They were asked to wait in a leafy covered courtyard of a large house, well hidden from the outside world. The bright yellow walls seemed to emanate sunlight. They sat on huge chunky wooden chairs, and looked around. Soon they heard voices, and Araceli looked at Sophia, but she just shook her head and said,
-No. Totonac. I think.
A slender bald man came in, did a curious gesture with his hands, and spoke fluid French to them.
The team looked around, but none of them knew any French. The bald man switched back to Nahuatl then, and Sophia provided a simultaneous translation.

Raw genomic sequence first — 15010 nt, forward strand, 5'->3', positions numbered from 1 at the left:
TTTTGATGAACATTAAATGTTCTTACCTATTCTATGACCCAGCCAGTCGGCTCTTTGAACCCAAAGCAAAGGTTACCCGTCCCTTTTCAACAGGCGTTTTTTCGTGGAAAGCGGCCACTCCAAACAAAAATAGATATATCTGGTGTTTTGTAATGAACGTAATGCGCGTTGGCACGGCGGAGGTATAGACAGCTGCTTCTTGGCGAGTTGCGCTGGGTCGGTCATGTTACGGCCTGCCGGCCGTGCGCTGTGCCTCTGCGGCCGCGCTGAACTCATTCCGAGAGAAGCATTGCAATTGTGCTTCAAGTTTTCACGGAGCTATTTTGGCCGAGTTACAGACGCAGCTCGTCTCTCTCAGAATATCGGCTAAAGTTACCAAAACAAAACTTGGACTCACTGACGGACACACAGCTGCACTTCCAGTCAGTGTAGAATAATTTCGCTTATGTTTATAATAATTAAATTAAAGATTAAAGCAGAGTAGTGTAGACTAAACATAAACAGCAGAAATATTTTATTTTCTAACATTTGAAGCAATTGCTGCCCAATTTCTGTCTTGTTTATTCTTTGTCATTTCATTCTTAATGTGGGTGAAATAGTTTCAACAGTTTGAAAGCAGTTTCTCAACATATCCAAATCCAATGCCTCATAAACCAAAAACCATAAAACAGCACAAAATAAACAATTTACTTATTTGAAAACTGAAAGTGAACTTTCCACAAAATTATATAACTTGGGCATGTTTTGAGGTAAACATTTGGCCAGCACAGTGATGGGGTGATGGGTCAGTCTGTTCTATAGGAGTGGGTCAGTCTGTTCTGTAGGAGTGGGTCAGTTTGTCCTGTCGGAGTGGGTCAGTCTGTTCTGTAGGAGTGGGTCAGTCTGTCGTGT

-I know that you are not demons, I mean, foreigners… You are visitors from another world; we have had a few of you, but they all die or disappear, but you are the first who speak the language of the gods, so we are… I don’t know the word… You must return, the balance is being hidden, no, lost, and it is very dangerous, I cannot hold them back? I don’t know who he means… I will show you how to get out of here, but I cannot tell you how to get back to where you came from… It is very important that you must go… our world is getting polluted with your world’s problems… you must try to stop it before the summer? No, he said solstice, or it will be too late… I don’t understand that sentence at all.
-Keep going, said Araceli.
-Meet me here at midnight, I will tell the guards to expect you.
The man abruptly got up, did the hand gesture again, and left.
* * *